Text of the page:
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Boily History, Family Crest & Coats of Arms



The noble surname Boily originated in the region of Maine, in France. Boily is a topographic surname, which is a type of hereditary surname. Topographic names were given to a person who resided near a physical feature such as a hill, stream, church, or type of tree. Habitation names form the other broad category of surnames that were derived from place-names. They were derived from pre-existing names for towns, villages, parishes, or farmsteads. Other local names are derived from the names of houses, manors, estates, regions, and entire counties. As a general rule, the greater the distance between individuals and their homelands, the larger the territory they were named after. For example, people who only moved to another parish would be known by the name of their original villages, while people who migrated to a different country were often known by the name of a region or country from which they came.


Early Origins of the Boily family


The surname Boily was first found in Maine, a province in France, where they held a family seat at Etienne about the year 1150. The English branch of the family was founded by Charles Boileau, Baron of Castelnau and St Croix, who fled to England after the revocation of the Edict of Nantes in 1685. From him, the Boileau Baronetcy, of Tacolneston Hall in the County of Norfolk were descended.

Early History of the Boily family


This web page shows only a small excerpt of our Boily research.
Another 180 words (13 lines of text) covering the years 1250, 1700, 1631, 1669, 1648, 1704, 1636 and 1711 are included under the topic Early Boily History in all our PDF Extended History products and printed products wherever possible.

Boily Spelling Variations


Spelling variations of this family name include: Boileau, Boilo, Boilaux, Boilau, Boileaux, Boilot, Boilleau, Boillo, Boillaux, Boillau, Boilleaux, Boillot, Boilolt, Boileault, Boilault, Boilout, Boillout, Boilleault and many more.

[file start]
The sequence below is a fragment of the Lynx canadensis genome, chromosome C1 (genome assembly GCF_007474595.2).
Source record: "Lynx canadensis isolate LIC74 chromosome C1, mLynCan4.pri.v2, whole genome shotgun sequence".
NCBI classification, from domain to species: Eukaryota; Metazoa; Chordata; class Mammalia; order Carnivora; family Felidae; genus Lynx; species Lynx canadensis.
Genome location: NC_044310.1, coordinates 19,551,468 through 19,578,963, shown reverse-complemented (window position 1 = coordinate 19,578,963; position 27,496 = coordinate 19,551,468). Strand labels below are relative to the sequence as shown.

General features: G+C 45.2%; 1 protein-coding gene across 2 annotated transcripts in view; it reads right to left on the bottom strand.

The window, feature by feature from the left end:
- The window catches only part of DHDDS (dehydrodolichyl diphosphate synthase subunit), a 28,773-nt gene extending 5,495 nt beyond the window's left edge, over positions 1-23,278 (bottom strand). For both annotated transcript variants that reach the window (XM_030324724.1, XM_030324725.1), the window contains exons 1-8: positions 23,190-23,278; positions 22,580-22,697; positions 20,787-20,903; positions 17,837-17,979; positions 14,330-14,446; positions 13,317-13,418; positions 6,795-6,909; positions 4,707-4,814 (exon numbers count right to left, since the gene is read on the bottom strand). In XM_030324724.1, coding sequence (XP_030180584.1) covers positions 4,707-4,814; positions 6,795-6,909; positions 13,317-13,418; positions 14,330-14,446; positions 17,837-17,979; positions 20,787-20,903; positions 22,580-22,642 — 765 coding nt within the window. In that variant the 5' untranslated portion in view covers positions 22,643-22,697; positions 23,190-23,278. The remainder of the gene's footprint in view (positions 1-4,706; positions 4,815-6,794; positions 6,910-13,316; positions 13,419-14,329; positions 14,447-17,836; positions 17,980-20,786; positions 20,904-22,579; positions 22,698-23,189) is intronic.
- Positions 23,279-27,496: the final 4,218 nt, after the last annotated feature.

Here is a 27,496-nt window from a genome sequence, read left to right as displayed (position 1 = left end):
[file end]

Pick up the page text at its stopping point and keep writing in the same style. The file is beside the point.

Early Notables of the Boily family (pre 1700)


Another 40 words (3 lines of text) are included under the topic Early Boily Notables in all our PDF Extended History products and printed products wherever possible.

Migration of the Boily family to the New World and Oceana


Some of the first settlers of this family name were:

  • Guillaume Boily, son of Antoine and Françoise, married Louise Gagné, daughter of Ignace and Barbe, in Baie-Saint-Paul, Quebec on 30th October 1726 [1]CITATION[CLOSE]
    Internoscia, Arthur E., and Claire Chevrier. Dictionnaire National des Canadiens Français 1608-1760. Vol. 1, Institut Drouin, 1958.
  • Jean Boily, son of Guillaume and Louise, married Amable Coté, daughter of Thomas and Geneviève, in Baie-Saint-Paul, Quebec on 14th September 1779 [1]CITATION[CLOSE]
    Internoscia, Arthur E., and Claire Chevrier. Dictionnaire National des Canadiens Français 1608-1760. Vol. 1, Institut Drouin, 1958.

Boily Settlers in Canada in the 20th Century

  • Liniere Joseph Boily, aged 42, who emigrated to Quebec, Canada, in 1918

Contemporary Notables of the name Boily (post 1700)


  • David Boily (b. 1990), Canadian professional cyclist competing with SpiderTech-C10
  • Pierre-Luc Boily, Visual Effects Specialist, best known for his work on The Young Victoria (2009) and The Covenant (2006)

The Boily Motto


The motto was originally a war cry or slogan. Mottoes first began to be shown with arms in the 14th and 15th centuries, but were not in general use until the 17th century. Thus the oldest coats of arms generally do not include a motto. Mottoes seldom form part of the grant of arms: Under most heraldic authorities, a motto is an optional component of the coat of arms, and can be added to or changed at will; many families have chosen not to display a motto.

Motto: De tout mon coeur
Motto Translation: Of all my heart.


Boily Family Crest Products



See Also



Citations


  1. ^ Internoscia, Arthur E., and Claire Chevrier. Dictionnaire National des Canadiens Français 1608-1760. Vol. 1, Institut Drouin, 1958.


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